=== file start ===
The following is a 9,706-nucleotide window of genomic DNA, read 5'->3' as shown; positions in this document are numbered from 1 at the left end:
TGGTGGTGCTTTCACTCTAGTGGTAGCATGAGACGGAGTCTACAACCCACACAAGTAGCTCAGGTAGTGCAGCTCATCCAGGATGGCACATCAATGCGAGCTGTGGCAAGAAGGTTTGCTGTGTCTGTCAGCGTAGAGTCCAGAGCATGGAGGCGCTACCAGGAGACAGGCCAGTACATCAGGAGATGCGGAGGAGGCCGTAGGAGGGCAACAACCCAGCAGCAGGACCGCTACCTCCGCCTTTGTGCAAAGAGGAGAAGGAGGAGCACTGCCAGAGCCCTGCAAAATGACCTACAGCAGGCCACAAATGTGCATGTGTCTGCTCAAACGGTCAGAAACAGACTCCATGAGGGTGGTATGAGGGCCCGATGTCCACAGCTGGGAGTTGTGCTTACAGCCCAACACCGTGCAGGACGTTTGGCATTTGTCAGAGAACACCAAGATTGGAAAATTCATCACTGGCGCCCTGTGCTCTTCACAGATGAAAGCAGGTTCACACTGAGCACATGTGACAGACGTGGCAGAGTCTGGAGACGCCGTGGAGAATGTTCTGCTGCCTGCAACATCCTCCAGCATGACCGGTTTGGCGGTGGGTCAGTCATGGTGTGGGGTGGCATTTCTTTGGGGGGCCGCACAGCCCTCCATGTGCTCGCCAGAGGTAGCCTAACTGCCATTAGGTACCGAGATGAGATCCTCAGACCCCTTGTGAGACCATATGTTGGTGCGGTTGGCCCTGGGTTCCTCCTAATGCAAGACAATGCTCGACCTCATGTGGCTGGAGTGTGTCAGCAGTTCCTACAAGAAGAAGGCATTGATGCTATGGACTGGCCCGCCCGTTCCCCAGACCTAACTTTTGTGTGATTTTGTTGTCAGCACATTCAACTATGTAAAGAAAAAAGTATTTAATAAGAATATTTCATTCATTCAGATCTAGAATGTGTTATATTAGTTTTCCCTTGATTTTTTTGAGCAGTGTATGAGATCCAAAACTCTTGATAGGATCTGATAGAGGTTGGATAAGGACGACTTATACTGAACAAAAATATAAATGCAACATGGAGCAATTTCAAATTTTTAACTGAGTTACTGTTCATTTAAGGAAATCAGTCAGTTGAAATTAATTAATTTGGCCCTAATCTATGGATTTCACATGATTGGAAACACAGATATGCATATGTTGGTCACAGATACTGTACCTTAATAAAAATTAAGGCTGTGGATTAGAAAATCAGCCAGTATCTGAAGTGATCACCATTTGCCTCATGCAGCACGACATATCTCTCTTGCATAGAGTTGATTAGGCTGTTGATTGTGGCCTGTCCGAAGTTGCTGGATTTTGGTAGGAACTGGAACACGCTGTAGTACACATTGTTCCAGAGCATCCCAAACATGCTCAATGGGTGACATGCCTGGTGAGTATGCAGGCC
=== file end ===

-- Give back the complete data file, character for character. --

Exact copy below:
The following is a 9,706-nucleotide window of genomic DNA, read 5'->3' as shown; positions in this document are numbered from 1 at the left end:
TGGTGGTGCTTTCACTCTAGTGGTAGCATGAGACGGAGTCTACAACCCACACAAGTAGCTCAGGTAGTGCAGCTCATCCAGGATGGCACATCAATGCGAGCTGTGGCAAGAAGGTTTGCTGTGTCTGTCAGCGTAGAGTCCAGAGCATGGAGGCGCTACCAGGAGACAGGCCAGTACATCAGGAGATGCGGAGGAGGCCGTAGGAGGGCAACAACCCAGCAGCAGGACCGCTACCTCCGCCTTTGTGCAAAGAGGAGAAGGAGGAGCACTGCCAGAGCCCTGCAAAATGACCTACAGCAGGCCACAAATGTGCATGTGTCTGCTCAAACGGTCAGAAACAGACTCCATGAGGGTGGTATGAGGGCCCGATGTCCACAGCTGGGAGTTGTGCTTACAGCCCAACACCGTGCAGGACGTTTGGCATTTGTCAGAGAACACCAAGATTGGAAAATTCATCACTGGCGCCCTGTGCTCTTCACAGATGAAAGCAGGTTCACACTGAGCACATGTGACAGACGTGGCAGAGTCTGGAGACGCCGTGGAGAATGTTCTGCTGCCTGCAACATCCTCCAGCATGACCGGTTTGGCGGTGGGTCAGTCATGGTGTGGGGTGGCATTTCTTTGGGGGGCCGCACAGCCCTCCATGTGCTCGCCAGAGGTAGCCTAACTGCCATTAGGTACCGAGATGAGATCCTCAGACCCCTTGTGAGACCATATGTTGGTGCGGTTGGCCCTGGGTTCCTCCTAATGCAAGACAATGCTCGACCTCATGTGGCTGGAGTGTGTCAGCAGTTCCTACAAGAAGAAGGCATTGATGCTATGGACTGGCCCGCCCGTTCCCCAGACCTAACTTTTGTGTGATTTTGTTGTCAGCACATTCAACTATGTAAAGAAAAAAGTATTTAATAAGAATATTTCATTCATTCAGATCTAGAATGTGTTATATTAGTTTTCCCTTGATTTTTTTGAGCAGTGTATGAGATCCAAAACTCTTGATAGGATCTGATAGAGGTTGGATAAGGACGACTTATACTGAACAAAAATATAAATGCAACATGGAGCAATTTCAAATTTTTAACTGAGTTACTGTTCATTTAAGGAAATCAGTCAGTTGAAATTAATTAATTTGGCCCTAATCTATGGATTTCACATGATTGGAAACACAGATATGCATATGTTGGTCACAGATACTGTACCTTAATAAAAATTAAGGCTGTGGATTAGAAAATCAGCCAGTATCTGAAGTGATCACCATTTGCCTCATGCAGCACGACATATCTCTCTTGCATAGAGTTGATTAGGCTGTTGATTGTGGCCTGTCCGAAGTTGCTGGATTTTGGTAGGAACTGGAACACGCTGTAGTACACATTGTTCCAGAGCATCCCAAACATGCTCAATGGGTGACATGCCTGGTGAGTATGCAGGCC